The total limit of new credit for bank-issued credit cards led origination growth in January, followed by home equity revolving lines and auto lending, according to the latest Equifax National Consumer Credit Trends Report.
Changes in the total balance of credit originated in January compared to the year-ago period include:
- Bank-issued credit cards: 28.5% increase ($19.5
billion from $15.2 billion);
- Home equity revolving: 18.4% increase ($7.3 billion from $6.2 billion);
- Auto: 19.8% increase ($34.3 billion from $28.6 billion).
Other highlights from the Equifax data include information on bank-issued credit card:
- The total number of loans outstanding in March 2014 is more than 320
million, the highest since September 2009;
- The total aggregate credit limit for bank cards in March 2014
is more than $2.5 trillion, a 55-month high;
- From March 2013-2014, write offs as a percentage of total balances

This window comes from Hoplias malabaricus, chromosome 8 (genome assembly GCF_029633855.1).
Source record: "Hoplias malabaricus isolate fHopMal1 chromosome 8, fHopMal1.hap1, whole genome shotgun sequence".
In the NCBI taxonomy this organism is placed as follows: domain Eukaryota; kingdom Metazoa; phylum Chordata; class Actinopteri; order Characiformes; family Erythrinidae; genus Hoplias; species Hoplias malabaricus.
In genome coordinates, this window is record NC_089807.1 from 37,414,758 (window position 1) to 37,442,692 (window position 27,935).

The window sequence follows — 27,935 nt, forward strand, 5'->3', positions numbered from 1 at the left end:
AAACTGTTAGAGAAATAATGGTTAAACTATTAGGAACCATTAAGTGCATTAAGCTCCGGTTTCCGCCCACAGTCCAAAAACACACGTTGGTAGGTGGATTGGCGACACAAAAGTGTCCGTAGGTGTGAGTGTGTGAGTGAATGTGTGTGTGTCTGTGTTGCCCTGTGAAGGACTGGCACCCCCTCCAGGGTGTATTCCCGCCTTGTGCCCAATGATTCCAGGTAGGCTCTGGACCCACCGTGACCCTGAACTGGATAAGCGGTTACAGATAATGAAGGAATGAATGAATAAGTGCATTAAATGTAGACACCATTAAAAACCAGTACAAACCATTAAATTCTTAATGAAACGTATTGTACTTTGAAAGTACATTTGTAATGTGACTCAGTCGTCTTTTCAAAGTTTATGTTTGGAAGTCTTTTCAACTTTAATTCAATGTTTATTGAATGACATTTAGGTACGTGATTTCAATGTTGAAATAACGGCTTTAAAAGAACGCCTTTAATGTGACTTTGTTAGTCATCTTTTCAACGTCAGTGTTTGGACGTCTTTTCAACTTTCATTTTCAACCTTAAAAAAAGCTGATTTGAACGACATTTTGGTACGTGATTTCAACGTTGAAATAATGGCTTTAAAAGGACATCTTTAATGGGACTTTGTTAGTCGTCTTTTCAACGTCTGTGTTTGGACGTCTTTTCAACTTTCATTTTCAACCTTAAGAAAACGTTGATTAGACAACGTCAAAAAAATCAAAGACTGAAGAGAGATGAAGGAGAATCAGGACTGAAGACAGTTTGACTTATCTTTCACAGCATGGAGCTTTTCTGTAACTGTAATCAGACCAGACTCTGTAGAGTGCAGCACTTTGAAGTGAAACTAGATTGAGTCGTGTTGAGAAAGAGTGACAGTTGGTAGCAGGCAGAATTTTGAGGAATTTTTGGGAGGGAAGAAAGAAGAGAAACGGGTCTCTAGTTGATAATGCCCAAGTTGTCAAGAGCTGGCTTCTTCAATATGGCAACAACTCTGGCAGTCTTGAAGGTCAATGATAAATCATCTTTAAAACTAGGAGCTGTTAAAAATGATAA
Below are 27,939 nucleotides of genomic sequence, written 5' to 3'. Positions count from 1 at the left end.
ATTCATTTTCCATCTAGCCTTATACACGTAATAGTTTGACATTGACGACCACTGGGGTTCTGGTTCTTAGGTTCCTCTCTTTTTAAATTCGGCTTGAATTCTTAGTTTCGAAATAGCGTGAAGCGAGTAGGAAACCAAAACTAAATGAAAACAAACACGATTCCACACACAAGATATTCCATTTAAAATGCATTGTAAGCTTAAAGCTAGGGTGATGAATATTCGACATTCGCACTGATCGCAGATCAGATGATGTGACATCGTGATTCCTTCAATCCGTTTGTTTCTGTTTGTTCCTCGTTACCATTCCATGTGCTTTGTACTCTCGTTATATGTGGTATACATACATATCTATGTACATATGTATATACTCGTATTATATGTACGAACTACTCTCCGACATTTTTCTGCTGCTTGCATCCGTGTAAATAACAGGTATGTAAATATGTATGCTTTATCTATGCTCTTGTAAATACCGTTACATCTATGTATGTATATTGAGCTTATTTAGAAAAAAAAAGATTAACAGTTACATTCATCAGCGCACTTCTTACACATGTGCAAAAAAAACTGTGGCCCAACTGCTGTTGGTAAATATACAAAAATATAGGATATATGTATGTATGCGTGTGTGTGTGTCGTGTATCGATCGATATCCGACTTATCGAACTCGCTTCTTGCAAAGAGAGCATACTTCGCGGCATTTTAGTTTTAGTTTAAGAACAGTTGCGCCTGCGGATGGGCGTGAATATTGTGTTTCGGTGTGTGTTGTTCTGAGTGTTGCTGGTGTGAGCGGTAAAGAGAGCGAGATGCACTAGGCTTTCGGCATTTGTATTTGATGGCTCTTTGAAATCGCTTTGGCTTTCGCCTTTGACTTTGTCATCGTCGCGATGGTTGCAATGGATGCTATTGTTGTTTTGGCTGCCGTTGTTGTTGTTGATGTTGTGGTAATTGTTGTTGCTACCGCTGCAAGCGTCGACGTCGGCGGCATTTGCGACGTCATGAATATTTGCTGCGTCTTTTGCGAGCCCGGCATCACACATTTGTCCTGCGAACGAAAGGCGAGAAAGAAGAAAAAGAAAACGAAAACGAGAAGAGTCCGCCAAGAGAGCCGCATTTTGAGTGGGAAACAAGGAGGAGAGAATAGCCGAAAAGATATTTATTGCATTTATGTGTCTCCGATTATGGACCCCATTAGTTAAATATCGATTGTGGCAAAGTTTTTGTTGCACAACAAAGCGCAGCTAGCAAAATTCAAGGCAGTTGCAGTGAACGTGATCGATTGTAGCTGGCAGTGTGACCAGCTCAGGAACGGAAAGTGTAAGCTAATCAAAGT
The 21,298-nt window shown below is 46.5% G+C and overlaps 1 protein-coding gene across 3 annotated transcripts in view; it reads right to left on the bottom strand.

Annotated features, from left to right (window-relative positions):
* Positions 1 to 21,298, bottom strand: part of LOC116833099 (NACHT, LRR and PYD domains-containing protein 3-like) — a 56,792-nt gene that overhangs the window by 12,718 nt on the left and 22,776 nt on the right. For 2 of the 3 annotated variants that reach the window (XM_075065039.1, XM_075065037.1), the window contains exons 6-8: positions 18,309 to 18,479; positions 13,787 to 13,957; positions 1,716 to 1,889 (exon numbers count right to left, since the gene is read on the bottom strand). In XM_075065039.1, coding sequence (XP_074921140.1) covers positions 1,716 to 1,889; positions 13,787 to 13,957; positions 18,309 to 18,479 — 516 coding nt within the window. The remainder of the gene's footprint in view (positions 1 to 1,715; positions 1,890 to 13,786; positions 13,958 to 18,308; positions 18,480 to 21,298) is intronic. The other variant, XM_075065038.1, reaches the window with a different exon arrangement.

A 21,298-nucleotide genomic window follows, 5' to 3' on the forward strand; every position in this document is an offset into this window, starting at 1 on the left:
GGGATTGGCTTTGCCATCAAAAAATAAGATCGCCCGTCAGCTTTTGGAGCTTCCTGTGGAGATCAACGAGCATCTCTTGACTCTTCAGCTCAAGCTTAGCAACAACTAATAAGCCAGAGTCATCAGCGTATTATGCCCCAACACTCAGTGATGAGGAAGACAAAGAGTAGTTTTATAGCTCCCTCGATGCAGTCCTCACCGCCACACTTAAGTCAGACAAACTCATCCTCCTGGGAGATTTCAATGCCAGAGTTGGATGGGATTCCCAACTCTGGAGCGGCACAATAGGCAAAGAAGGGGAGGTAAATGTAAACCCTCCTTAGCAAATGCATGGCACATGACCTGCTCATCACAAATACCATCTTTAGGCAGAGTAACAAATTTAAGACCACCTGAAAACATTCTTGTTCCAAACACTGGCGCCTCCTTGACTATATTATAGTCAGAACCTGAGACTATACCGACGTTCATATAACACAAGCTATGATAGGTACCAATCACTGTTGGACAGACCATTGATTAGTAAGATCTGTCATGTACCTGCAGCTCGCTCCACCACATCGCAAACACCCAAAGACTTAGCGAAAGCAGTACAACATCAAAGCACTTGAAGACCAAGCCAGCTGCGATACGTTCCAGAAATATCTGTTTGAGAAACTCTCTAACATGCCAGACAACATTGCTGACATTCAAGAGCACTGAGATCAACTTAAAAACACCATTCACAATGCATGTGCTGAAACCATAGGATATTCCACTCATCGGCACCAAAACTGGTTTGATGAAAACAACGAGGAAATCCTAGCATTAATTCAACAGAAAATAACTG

decreased 13.2% (from 4.77% to 4.14%); and
- The total number of new cards issued in January 2014 is 3.7 million, a
six-year high and an increase of 18.6% from same time a year ago.
"Spring is here and consumers' desire for credit appears to be rising alongside the mercury," said Amy Crews Cutts, chief economist at Equifax. "Despite the relatively low numbers of new and used vehicles sold in January, auto originations were up nearly 20 percent from the same time last year.
"This suggests that consumers are responding positively to the generous terms and greater credit availability in the auto space. Credit card and Home Equity Revolving Lines of Credit originations were also up sharply over the previous year, further signaling that not only are consumers interested in credit, but that banks are more willing to offer it."